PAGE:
Everyone wants natural skin care these days, and I’ve talked about the fact that there is no regulation for this term before. My readers are savvy skin care shoppers, so I want to help you figure out if a brand is really natural, or just capitalizing on a trend.
Since there is no regulation for the word natural, you must decide what natural skin care means to you. Does it need to be paraben free? Are you simply looking for more botanical ingredients or essential oils? Do you have other ingredients that you want to avoid, like petrochemicals, dyes, or sodium lauryl sulfate? I have my own idea of what natural means, and I’m sharing it here. It starts by flipping over the box and looking at the ingredients.
- High percentage of natural ingredients and botanical extracts. When you look at the ingredients, do you see a large number of botanicals? Are there only a few words that look like chemicals? Some of those chemically looking words can still be derived from natural sources, so you may want to look them up in a ingredients dictionary like A Consumer’s Dictionary of Cosmetic Ingredients by Ruth Winter.
- Low to no synthetic preservatives. Skin care products must be preserved some way. There’s really no way around it. Mostly what I’m looking for here is how many preservatives are they using? If they’re using six parabens, I doubt their commitment to being a natural skin care line.
- No synthetic fragrance. This can be hard to figure out from the ingredient list since even a certain amount of essential oils must be listed as perfume. Your nose will tell you if the product smells like botanical ingredients or a bottle of perfume. When you check the ingredients, does the product smell like the oils and botanicals listed? Beware the product that smells like nothing. Every ingredient, especially botanicals, has a scent. If your product smells like nothing, that may mean that something, like a masking fragrance, has been added to remove or neutralize an unpleasant smell.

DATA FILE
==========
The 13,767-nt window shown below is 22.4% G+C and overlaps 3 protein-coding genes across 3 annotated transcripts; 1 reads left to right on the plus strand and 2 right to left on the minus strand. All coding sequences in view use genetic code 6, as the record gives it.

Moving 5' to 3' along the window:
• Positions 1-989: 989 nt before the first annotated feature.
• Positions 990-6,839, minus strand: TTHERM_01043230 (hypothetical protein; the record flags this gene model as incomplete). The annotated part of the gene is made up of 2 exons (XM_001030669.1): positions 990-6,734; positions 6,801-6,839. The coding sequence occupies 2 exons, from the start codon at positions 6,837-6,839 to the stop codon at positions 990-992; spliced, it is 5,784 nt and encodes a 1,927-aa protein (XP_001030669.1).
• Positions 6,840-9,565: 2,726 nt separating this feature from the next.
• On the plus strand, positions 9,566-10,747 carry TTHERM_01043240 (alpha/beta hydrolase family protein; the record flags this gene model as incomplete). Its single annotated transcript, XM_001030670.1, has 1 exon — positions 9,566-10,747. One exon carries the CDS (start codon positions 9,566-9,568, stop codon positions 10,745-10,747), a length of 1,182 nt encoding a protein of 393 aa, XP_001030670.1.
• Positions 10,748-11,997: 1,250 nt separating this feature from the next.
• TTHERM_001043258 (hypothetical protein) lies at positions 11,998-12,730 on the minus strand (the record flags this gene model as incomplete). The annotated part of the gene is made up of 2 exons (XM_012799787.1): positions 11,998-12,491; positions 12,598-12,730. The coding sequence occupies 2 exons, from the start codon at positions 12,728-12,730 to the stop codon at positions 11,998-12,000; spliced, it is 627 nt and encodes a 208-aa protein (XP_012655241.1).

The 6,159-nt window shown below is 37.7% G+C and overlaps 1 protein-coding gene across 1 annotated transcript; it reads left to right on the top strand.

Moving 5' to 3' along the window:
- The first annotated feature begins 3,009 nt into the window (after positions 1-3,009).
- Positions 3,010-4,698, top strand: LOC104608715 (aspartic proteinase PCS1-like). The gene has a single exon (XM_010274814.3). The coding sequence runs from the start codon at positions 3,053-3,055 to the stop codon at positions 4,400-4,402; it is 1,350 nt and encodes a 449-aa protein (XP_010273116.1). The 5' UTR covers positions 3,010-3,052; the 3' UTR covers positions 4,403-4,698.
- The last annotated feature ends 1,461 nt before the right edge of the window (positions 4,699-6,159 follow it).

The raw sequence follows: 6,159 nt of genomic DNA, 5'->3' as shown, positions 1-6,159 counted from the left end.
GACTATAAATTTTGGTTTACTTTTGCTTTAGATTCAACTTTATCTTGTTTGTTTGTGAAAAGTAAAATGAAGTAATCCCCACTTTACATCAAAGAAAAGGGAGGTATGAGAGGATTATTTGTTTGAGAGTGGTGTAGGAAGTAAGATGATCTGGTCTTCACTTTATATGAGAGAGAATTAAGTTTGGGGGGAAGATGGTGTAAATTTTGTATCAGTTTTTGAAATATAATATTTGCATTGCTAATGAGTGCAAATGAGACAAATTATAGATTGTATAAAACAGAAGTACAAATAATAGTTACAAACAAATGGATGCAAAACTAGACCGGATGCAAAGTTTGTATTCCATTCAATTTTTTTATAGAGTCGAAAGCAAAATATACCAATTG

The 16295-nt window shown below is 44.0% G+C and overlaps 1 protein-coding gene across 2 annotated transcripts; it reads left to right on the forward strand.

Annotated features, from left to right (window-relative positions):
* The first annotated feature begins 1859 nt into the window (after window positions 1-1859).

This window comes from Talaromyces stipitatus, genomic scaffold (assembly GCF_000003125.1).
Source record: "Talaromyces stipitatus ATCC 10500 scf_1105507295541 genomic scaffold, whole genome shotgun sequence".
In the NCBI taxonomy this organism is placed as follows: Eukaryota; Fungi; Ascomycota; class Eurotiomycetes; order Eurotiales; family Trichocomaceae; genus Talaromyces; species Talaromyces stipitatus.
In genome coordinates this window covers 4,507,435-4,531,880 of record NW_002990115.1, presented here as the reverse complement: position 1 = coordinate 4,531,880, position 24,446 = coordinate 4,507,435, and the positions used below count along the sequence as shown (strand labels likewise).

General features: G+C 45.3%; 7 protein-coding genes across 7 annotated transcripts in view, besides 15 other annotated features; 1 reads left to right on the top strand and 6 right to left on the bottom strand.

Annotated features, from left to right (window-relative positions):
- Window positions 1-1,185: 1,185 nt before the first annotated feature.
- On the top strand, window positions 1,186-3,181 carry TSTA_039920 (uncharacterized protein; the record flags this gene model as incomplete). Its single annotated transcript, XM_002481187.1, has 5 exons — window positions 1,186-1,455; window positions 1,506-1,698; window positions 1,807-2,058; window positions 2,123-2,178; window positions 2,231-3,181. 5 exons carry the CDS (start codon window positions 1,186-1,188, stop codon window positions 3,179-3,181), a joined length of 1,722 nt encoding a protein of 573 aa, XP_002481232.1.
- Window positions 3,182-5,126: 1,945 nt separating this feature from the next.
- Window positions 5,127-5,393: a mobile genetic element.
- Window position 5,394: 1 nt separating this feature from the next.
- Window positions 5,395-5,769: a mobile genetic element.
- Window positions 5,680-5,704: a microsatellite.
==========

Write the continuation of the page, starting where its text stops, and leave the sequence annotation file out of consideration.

- No synthetic dyes. Check the ingredients list. See anything that looks like Red 40 or Blue 9? Again, I doubt just how natural that natural skin care is if there are dyes.
- Corporate transparency. I like to see companies openly sharing their practices. It is still marketing, but I respect companies that are willing to pull back the curtain and let us look behind the scenes. I was recently browsing the Tata Harper website, and I noticed that they offer percentages of the organic ingredients for each product. Ren Skincare lists where they derive some of their ingredients that look more like chemicals, which is also helpful if you have allergies. If you’re gung-ho to use the most natural skin care possible, call the company and ask about their ingredients. If they won’t answer all your questions, they may not be as natural as they claim.
You’ll need to make your own decisions about what you want in your skin care and what you consider natural. My goal is to put enough information out there to help you make your own informed decisions.